• In a story change, the news that you acquire can lead to you significantly expanding or contracting the story that you were telling about the company, with the former increasing value and the latter reducing it. My story for Uber dramatically expanded from the urban, car service company, with a value of $6 billion in June 2014, to a global logistics company facing challenges in turning revenues to profits, with a value of $23 billion, in September 2015.
  • In a story shift, your basic story stays unchanged but with shifted contours. With Uber, that is what transpired, at least for me, between September 2015 and September 2016, where notwithstanding all of the news about the company, the story remained mostly unchanged, with perhaps higher revenue growth and lower profitability offsetting each other to leave value unchanged at about $25 billion.

So, are the events of the last few months at Uber a story break (which would be catastrophic for its business and value), a story change (where Uber will continue to operate but with much more restraint in going for growth) or just a story shift (where after a few bumps and bruises, the company will continue on its current path)? To answer this question, you have to look how the different constituent groups, that are key to the company's pathway to profits, will react to these latest news stories. On the operations side, there are the regulators, who set the entry and operating rules in the cities that Uber operates in, the drivers who provide the life blood for the ride sharing operations and the customers, who choose to uber rather than use their own cars, mass transit or cabs. On the business side, there are the managers, from the top levels down to middle management, who will chart the future growth map for the company, and the engineers and technical staff, who make it a functional company. On the financing side, there are the venture capitalists who provided the initial capital for the company to go from start up to operations and the public equity investors (mutual funds and sovereign funds). Each of these groups has the potential to alter the Uber story and thus its value:


The doomsday scenario is embedded in this picture. For this crisis to take Uber down, millions of Uber customers will have to delete their apps, droves of Uber drivers will quit, regulators will rescind permissions already granted to operate in cities, Uber managers will be paralyzed, engineers will refuse to work for the company and investors (both venture capital and public equity) will not only cut off access to fresh capital and mark down their existing investments. Could these events unfold? It is possible, but unlikely, because each of these groups, I think, has too much to lose, if Uber implodes:

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  • Customers use Uber because it is cheap, convenient and quick and I seriously doubt that the corporate culture makes it even to the top ten list of considerations for most customers. Remember that the much publicized #DeleteUber movement a few months ago resulted in about 200,000 people deleting the app, about 0.5% of Uber's 40 million users. When moral arguments conflict with basic economics, economics almost always wins, and I seriously doubt that Uber will face much of a customer backlash.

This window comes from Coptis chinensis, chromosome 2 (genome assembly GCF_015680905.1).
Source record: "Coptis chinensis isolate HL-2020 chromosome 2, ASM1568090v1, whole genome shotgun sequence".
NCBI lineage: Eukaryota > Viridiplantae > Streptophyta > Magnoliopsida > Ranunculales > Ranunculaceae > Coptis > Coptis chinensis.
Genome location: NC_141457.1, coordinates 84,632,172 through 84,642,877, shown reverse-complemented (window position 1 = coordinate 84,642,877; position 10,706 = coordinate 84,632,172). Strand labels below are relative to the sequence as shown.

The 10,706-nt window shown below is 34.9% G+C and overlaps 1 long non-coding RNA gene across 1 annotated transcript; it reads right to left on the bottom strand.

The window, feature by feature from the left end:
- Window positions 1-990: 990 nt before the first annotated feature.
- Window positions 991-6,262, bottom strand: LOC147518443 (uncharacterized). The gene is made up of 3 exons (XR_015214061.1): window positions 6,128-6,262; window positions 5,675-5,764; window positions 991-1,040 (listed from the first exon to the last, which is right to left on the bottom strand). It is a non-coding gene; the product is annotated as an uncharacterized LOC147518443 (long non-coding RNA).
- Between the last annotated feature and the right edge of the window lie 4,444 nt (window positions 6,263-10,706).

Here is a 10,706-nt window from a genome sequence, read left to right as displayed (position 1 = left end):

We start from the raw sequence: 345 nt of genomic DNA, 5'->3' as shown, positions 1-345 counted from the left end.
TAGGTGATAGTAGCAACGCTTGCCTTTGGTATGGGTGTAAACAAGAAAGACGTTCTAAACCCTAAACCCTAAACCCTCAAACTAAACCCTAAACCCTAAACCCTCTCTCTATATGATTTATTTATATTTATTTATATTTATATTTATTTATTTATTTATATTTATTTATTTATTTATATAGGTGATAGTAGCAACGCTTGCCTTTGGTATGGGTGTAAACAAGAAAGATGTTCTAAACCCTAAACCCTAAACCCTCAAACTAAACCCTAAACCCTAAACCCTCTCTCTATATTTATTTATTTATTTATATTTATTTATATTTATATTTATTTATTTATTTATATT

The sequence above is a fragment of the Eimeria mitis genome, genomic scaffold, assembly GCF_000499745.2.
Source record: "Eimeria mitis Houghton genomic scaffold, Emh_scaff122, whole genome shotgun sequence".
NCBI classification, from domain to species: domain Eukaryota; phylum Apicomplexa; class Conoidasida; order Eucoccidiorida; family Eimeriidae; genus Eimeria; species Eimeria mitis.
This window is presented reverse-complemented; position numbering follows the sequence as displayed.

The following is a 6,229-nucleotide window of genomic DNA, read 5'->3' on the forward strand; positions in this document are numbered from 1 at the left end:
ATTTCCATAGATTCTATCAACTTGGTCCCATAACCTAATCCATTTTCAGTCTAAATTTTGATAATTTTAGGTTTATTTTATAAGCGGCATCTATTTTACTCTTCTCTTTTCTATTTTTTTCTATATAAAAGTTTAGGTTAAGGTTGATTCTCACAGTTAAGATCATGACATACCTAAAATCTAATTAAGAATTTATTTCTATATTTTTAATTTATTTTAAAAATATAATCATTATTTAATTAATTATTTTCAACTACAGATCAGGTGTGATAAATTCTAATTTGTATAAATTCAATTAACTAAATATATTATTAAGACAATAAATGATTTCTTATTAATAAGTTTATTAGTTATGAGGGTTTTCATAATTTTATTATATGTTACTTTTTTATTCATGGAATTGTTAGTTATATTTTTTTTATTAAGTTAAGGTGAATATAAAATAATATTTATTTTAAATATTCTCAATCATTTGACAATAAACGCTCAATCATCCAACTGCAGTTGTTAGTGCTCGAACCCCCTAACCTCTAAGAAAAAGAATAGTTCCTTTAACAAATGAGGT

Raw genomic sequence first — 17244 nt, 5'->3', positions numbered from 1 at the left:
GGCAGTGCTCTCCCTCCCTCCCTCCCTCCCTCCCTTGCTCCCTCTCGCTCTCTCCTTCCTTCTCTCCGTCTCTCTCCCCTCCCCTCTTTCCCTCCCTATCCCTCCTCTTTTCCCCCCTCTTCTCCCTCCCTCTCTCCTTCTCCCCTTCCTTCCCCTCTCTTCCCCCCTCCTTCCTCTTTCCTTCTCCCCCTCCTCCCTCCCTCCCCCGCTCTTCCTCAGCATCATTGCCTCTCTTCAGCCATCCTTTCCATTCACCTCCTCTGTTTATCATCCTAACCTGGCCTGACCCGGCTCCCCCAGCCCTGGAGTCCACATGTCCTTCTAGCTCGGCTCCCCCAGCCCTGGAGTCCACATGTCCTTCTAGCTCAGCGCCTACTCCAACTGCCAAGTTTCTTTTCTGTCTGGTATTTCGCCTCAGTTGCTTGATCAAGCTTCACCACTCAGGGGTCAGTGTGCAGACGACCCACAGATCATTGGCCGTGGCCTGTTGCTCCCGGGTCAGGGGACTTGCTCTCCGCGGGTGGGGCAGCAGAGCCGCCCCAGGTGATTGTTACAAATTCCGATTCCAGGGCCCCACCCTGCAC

• Without its drivers, there would be no Uber but of all of the constituent groups, drivers are likely to have the fewest delusions about the company, since they have been at the receiving end of its ruthless competitiveness. Given their need to make an income, it is both unfair and unrealistic to expect a significant number of drivers to stop driving for Uber just because of recent news stories, especially since most of these stories reaffirm what the drivers have always believed about the company.
  • It is true that Uber has handed regulators another cudgel to beat them with and perhaps use as an excuse for crimping their operations, but given how ineffective regulators have been in slowing the company down, especially in the fact of backlash from Uber customers, I don't see the recent news changing the dynamics by enough to make a difference.
  • On the managerial front, several news stories over the last week suggest that while Travis Kalanick was away on his reinvention mission, the company would be run by a committee of thirteen lieutenants (the people reporting to Kalanick), not a good development, especially when you have to make decisions quickly, but since these are people who were all hand picked by Kalanick, and are therefore more likely to think alike than disagree, it may work. This morning's news story that Kalanick had quit as CEO does create some uncertainty about future direction, which will not be resolved until a new CEO is hired.
  • Susan Fowler, the author of the blog post that led Uber to their current woes, was an engineer at Uber and she indicates that Uber's actions resulted in female engineers fleeing the company, dropping from 25% to less than 3% of the engineering workforce. There is the danger that Uber's environment is viewed as so toxic that engineers will refuse to work for the company and that could be devastating for the company. While I think that this will weigh, at least in the near term, on Uber's capacity to attract investors, there will be enough engineers who will still be swayed by the company's resources and the excitement of working on the next big thing in sharing economy.